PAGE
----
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Reviews 161 problem. Waiting for the right moment within the plot framework is Bucky Westmorland, a young, red-haired girl growing up at the edge of Starr’s life and obviously suited by her long commitment to him and her maturing beauty—as well as phenomenal competence with horses and stagecoaches—to become his wife eventually. Bucky’s capture by hostile Indians under Popo’s leadership during an uprising by Sioux, Arapahoes, and Cheyennes in the later chapters of the book delays this outcome somewhat. To the novel’s credit, her return is not gained by impossible heroics on Starr’s part, but rather by ransom. And finally, one cannot avoid a sense of strain at times when history related to stagecoaching or the West in general is drawn into the novel’s structure in extensive blocks or too obvious conversations. Taken on balance, Six-Horse Hitch succeeds in presenting a neglected area of Western experience in a soundly researched, knowledgeable manner— and with an oftentimes melodramatic, overplotted fictional flavor that a broad span of general readers should find entertaining. The more serious reader is apt to be distracted by the blend of realism and romance and a sense of unevenness in structure and focus. These facets of the book, it should be said, represent the side-eilects of Mrs. Giles’ particular concept of the historical novel and the manner in which it should achieve its aims. By its nature, the genre has always involved this kind of balancing out of approaches and commitments . . . strengths and compromises. The result in this case is a book which is unusually authentic and unique in background, quite readable, and yet somewhat disappointing when judged as a serious piece of literary art. R o b e rt A. R o rip a u g h , University of Wyoming The Innocents. By Clyde Ware. (New York: W. W. Norton, 1969. 240 pages, $4.95.) A lonely prospector in the desert country of Arizona Territory inad­ vertently approaches an Apache village, realizes that he will be killed if he tries to escape, boldly enters and tries to make friends. He succeeds, at least to the extent of proving himself harmless and saving his life. In the camp he observes a most curious situation. A small white girl is a member of the snarling Apache dog pack. A captive and an orphan, the child had not been accepted by her intended foster mother and has been ignored for a long time by the Indian band. The dogs treat her as one of their own kind. Impossible? Yes. But Clyde Ware’s writing in the early parts of The Innocents is so persuasive that the reader willingly accepts the situation. The prospector trades for the girl, but she will not stay with him until he takes along one of the half-wild dogs also. They live the year around in 162 Western American Literature the harsh desert country, the man going to an outpost of civilization in­ frequently to trade gold for supplies. By slow degrees he wins the girl’s loyalty and confidence, and they develop, as the years pass, a pure platonic love. She grows to young womanhood and he grows old. In his delineation of the developing relationship between the man and the girl, the author seems inspired. One has the feeling that the simple events set against the austerity of the desert carry meaning as old as mankind; indeed, one is reminded of Greek drama. Enter the guys in the black hats, who are interested in nothing but sex and gold. At about this point the author seems to have lost his inspiration and found it necessary to rely on reason and command of fictional technique. The reader begins to gain back the disbelief he had suspended. The plot is thickened with a rich gold claim that doesn’t exist, a plan to sell guns to the Apaches, a poisoned water hole, and the old man’s sacrifice of his life to save the life and honor of the girl. It can hardly be true that the taste of melodrama arises simply from the lack of realism, for the latter events are no more...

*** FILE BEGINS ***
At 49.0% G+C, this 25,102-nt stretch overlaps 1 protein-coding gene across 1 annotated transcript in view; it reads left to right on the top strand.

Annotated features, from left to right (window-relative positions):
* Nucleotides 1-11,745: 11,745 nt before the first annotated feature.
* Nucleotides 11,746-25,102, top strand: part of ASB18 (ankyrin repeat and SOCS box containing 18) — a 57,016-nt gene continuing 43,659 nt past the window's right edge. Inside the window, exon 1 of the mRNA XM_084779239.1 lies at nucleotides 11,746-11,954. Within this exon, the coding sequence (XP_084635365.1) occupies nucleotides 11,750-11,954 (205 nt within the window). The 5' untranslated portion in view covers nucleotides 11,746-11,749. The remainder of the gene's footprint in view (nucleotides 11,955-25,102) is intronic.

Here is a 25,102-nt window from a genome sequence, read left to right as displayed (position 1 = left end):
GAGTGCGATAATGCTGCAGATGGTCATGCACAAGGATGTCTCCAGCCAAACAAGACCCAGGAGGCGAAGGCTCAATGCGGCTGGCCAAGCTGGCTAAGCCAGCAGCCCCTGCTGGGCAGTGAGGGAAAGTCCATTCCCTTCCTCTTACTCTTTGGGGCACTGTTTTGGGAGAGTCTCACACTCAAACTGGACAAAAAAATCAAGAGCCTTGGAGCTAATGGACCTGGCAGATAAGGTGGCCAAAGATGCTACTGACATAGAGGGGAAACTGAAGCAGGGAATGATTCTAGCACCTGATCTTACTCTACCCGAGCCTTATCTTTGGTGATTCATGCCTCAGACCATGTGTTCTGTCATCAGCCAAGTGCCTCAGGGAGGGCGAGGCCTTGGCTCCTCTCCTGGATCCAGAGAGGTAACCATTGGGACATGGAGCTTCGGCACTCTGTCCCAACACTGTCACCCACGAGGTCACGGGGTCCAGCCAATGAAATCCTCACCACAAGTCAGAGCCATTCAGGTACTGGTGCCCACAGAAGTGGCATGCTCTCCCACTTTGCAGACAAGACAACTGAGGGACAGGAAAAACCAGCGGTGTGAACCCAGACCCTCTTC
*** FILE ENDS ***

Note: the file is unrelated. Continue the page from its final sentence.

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pp. 161-162
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